The first option is enough for me to believe a third mistake is being added to SCOTUS.

Wednesday, January 25, 2006

Sad grasp at a claim to being hip

Check out Nice Peter, a Chicago band that I described to friends as the result of They Might Be Giants and Weezer having offspring that was then abducted from the hospital by Tenacious D, abandoned, then ultimately adopted by Frank Zappa.

In particular, I highly recommend visiting their page of MP3s and giving "The Bush Song" a listen.

Repealing Godwins Law

Sadly, the Wikipedia lists no methods for repealing... or maybe more accurately, none of the formula to be used to disprove Godwins Law. I say sadly because like the bloated traditional media that graced post one here, it's fast outliving its usefullness, gets terribly misused, and has become the purview of country club commentators still wicked impressed over replacing LOL with RDF.

I'm not attacking the basic premise that comparing whomever to Hitler isn't pretty strong evidence that you're out of real ammo in any given argument - but the whole embargo on using historical comparisons, even from the most villified and evil regimes, in discussions on current events really needs to end.

Bush is Hitler?

No, he's not.

But just like Franklin Roosevelt's plan to pack the Supreme Court was utterly defeated -- by a democratic congress that had just upped its majority, not to mention attacked by his own Vice-President, no less -- the alarming power grabs that are becoming everday exposes with this administration need to be confronted. Since the President's partisans in congress aren't especially interested in checking his abuses, and the senate recently became obligated to allow Bush's every whim free passes onto the bench (unless, of course, the radical right finds those whims more fanciful than fanatical) -- perhaps words like 'Nazi', 'fascist', and yes -- 'Hitler' might become necessary to wake you from your stupor. I mean, come on people, even would-be Supremos like Michael Luttig are aghast that the bastards keep getting away with making it up as they go along.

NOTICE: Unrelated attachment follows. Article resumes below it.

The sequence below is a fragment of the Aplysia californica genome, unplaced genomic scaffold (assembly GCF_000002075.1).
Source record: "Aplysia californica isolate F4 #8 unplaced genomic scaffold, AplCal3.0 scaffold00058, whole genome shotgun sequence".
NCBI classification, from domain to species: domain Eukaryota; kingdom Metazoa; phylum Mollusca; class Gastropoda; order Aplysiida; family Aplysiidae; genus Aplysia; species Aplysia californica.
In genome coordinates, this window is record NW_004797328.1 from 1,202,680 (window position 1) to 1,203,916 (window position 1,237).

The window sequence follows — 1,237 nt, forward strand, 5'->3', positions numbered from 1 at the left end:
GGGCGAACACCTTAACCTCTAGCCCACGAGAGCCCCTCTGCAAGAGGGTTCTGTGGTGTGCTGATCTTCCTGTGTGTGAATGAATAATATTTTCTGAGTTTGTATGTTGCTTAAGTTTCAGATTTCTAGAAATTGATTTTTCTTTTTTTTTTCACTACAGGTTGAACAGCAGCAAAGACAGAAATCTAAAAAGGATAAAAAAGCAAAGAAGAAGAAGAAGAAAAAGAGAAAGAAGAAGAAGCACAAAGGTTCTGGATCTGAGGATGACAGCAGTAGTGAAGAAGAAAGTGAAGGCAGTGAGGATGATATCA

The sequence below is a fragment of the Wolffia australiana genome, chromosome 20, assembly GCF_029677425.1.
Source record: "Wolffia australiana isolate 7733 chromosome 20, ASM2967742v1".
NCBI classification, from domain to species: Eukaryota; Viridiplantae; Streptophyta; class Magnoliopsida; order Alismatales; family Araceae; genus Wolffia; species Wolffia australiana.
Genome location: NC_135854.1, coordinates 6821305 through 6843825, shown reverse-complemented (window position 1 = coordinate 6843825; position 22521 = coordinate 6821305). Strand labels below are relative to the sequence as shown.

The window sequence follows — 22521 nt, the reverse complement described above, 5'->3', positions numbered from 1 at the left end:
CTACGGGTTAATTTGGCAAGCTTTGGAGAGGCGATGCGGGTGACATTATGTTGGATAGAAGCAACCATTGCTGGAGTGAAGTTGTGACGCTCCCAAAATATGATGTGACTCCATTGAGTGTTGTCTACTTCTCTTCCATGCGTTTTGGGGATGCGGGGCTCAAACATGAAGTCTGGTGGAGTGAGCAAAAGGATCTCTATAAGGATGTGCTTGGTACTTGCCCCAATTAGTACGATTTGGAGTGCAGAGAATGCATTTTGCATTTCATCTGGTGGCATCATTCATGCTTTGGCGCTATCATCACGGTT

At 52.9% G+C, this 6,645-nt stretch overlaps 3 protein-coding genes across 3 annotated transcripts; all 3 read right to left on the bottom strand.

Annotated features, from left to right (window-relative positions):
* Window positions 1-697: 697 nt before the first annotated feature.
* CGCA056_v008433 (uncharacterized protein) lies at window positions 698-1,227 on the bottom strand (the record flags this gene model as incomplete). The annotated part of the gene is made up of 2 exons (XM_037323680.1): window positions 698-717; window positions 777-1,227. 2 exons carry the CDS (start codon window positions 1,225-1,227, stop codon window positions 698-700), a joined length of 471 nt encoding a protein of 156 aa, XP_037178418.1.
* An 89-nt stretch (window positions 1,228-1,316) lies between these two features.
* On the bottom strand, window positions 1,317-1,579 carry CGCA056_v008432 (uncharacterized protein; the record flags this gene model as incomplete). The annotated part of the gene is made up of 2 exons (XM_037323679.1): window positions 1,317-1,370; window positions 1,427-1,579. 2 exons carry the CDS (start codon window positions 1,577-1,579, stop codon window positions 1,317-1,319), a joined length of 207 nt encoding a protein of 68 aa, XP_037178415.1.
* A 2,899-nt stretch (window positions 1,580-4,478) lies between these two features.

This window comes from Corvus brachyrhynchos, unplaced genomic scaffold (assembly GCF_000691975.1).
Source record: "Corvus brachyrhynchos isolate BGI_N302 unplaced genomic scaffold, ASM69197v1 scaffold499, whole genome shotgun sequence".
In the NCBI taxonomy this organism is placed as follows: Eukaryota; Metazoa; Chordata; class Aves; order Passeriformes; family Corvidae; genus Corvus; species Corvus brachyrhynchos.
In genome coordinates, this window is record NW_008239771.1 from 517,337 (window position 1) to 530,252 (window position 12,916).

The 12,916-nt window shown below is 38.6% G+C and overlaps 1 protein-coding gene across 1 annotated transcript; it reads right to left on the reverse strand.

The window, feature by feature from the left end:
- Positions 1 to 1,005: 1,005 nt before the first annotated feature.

While my imaginary readers take the above paragraph out of context -

Let me strongly assert that I do not think Bush any more a fascist than I do FDR - the fury over the NSA bullshit isn't about undoing some terrible wrong turn into fascism, it's about screaming at the seemingly oblivious driver that the signs say "bridge out" - so hit the damn brakes, jackass!

It's irrelevant whether he's a madman hell bent on killing us both, or a frustrated driver that missed the sign -- you sure as hell don't sit quiety while you careen into the river.